The awards ceremonies would have you believe that hard-hitting drama, and maybe more specifically biopics, are the best film genre. But a lot of people don’t see these films, and a lot of demographics don’t want to watch the films they would call ‘boring’ (Boyhood anyone?). Box office results would tell you that blockbusters, and at the moment comic book films are the best. But that would mean that Avatar is the best film ever? Well, nobody’s gonna argue that. Before I go any further, I will openly admit that there is no such thing as ‘the best film genre’, as it’s completely down to personal taste, this is simply an argument as to why I think one particular genre is the best.
Small-scale science fiction. Oh poop, I didn’t wait until the end of the article for the big reveal! Well, better get on with the explanation. A number of films over the past few years have contributed to me thinking this, but the one that has most recently effected me is Alex Garland’s Ex Machina, a film that not only got a great review from us, but also inspired another article that went into more detail about the questions it posed. I had better back track, as this is starting to sound like a conclusion.
So what makes small-scale sci-fi better than the big budget stuff? And Todd, wasn’t your favourite film last year X-men: Days of Future Past, followed by Guardians of the Galaxy? Yes, surprisingly well-informed reader, and they are pretty much as big as they come. I love big event films too, and while they’re the most enjoyable kind of film to me, I think there are ‘better’ films out there. I believe the main way a film can become truly great, is if it sticks with you, and I mean really stays with you, not just for the post film discussion over chicken with your friends. Were you thinking about it in bed that night? The next day, were you pondering some of the questions, or theories that it asked? When you’re looking into which film to watch next, are you worried that it can’t possibly live up to what you’ve just seen? It’s rare, but for me that feeling happens almost exclusively with small-scale sci-fi.
This year has already had the aforementioned Ex Machina, and luckily enough just around the corner is Chappie, a film I think is more than capable of having the same effect, even if it does cover similar subject matter. 2014 wasn’t the best year for this genre, with Interstellar and Lucy both being this kind of film dressed in the clothes of a big release. Also, The Maze Runner and The Anomaly were surprisingly good. 2013 had The World’s End, which, when you look past the comedy and action is one of the most intelligent, thoroughly thought out films I’ve ever seen. The same year we saw Oblivion, which a lot of people didn’t like, and some people might describe as a blockbuster, but I think it has enough concept and such a small amount of action that it can be classified as a small-scale. I’ve also heard a lot of people say that it’s a rip off of Moon, but then I would just say look at Moon as another example instead. Let’s also not forget Elysium, which I think is highly underrated.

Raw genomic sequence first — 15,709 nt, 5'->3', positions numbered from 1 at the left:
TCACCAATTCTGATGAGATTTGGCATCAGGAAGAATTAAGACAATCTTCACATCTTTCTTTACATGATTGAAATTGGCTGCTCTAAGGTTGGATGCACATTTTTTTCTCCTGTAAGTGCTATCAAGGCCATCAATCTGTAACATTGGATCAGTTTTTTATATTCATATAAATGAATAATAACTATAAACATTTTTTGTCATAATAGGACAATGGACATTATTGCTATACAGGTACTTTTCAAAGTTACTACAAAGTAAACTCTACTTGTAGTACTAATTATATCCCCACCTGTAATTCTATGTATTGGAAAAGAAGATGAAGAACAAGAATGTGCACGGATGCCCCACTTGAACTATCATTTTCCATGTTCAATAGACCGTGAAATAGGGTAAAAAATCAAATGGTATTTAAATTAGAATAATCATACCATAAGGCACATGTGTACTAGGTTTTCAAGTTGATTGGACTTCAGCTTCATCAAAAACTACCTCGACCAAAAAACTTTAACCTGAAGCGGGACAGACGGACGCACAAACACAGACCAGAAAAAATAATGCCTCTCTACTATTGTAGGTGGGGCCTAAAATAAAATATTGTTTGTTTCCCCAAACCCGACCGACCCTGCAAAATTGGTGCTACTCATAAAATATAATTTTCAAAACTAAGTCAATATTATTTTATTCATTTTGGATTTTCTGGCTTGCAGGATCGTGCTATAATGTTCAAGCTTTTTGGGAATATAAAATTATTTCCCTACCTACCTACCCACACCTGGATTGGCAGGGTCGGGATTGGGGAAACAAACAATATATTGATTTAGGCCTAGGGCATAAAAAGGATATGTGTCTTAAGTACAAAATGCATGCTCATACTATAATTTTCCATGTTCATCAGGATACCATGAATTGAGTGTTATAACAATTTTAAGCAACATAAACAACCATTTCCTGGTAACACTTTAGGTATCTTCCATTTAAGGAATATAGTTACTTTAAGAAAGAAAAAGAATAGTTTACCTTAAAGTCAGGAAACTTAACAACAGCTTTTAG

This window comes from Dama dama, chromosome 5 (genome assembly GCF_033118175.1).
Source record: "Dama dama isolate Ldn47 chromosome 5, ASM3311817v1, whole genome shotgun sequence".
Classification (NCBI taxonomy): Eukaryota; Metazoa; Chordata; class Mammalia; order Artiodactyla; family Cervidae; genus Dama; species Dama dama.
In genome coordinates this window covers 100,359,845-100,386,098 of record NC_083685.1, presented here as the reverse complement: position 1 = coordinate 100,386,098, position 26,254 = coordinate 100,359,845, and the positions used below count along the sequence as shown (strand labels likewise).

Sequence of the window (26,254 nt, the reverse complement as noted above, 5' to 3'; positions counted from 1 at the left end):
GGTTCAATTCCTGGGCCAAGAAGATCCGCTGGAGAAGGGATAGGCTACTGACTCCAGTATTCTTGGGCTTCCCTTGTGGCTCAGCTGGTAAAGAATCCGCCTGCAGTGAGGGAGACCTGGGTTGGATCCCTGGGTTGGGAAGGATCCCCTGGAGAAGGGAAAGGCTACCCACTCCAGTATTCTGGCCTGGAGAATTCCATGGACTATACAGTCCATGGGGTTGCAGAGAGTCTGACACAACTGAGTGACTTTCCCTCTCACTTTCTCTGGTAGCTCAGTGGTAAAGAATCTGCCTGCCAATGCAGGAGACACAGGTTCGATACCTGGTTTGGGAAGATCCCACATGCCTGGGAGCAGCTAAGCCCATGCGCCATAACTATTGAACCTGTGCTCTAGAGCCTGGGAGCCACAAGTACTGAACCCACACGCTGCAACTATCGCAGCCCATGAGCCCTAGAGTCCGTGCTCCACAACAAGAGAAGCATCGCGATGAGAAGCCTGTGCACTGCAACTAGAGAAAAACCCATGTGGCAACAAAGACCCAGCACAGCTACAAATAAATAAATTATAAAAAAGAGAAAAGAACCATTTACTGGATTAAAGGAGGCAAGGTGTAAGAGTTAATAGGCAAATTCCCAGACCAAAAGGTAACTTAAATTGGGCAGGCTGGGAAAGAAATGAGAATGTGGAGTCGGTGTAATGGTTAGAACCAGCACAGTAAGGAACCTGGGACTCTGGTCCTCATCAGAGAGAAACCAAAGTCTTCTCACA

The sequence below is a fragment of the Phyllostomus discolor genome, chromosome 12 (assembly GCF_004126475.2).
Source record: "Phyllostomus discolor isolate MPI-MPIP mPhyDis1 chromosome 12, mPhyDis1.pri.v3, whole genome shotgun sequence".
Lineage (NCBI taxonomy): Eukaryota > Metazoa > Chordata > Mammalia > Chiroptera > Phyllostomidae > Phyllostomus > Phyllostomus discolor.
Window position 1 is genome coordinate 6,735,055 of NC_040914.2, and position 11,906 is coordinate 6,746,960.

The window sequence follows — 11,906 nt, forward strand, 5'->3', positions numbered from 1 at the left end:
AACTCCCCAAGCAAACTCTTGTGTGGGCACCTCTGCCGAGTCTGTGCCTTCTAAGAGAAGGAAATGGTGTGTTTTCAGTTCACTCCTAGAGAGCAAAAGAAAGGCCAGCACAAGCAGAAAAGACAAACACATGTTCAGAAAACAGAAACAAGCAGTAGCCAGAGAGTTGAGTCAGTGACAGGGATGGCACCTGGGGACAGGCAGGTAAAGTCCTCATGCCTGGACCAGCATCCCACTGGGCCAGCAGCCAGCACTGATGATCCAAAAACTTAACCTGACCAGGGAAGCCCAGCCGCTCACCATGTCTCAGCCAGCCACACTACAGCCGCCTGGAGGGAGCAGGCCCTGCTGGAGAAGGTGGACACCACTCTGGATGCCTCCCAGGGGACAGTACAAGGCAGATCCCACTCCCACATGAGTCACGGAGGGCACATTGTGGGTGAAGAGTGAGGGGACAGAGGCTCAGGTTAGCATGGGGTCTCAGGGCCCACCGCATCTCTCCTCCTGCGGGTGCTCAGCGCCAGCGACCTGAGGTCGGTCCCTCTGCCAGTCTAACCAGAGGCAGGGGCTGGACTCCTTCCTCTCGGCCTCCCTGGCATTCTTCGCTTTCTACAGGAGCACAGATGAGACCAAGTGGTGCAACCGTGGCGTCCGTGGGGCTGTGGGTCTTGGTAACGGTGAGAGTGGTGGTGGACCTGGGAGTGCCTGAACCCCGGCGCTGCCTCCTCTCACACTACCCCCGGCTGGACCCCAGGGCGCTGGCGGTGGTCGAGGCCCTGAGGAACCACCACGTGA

2012 might be remembered for The Avengers and The Hunger Games, but there were some brilliant smaller sci-fi films in there. Looper, Chronicle, Cloud Atlas and Seeking a Friend for the End of the World all either posed brilliant, difficult questions, or at the very least had some amazing science fiction elements to them that stuck with me, and I’m sure stuck with other people too. I haven’t even mentioned Cabin in the Woods, which is possibly my favourite film of the last few years, and a film that to this day I tell people they have to watch. Oh go on, I’ll do one more. 2011 had Rise of the Planet of the Apes (back when the studio didn’t want to put too much money into it, they had no choice but to make it all about story), Source Code (a film I actually didn’t like at all, but it helps make my point), Limitless, Contagion, Another Earth, In Time and Attack the Block.
Some people might disagree with me and say that some of these are not small-scale films, and that’s fine, it’s why I’ve listed to many, so that hopefully my point gets across. Some people might also disagree with me and say that some of these films aren’t very good, and that’s exactly what I want! That’s another reason I think this genre is so brilliant. It gets people talking, and isn’t that really the point of any piece of art? Yes, I loved X-men: Days of Future Past, maybe a little too much, but after I’d seen it five times, and the conversations about how cool the action was, and how hard I cried at the end (just me?) were over, that was about it. I can still debate and argue with people about The World’s End, Cloud Atlas, Looper, The Maze Runner, and every other film on this list, and that’s what small-scale sci-fi has that other genres don’t. Or at least, they don’t have as much of it. What did the ending of Birdman mean anyway?
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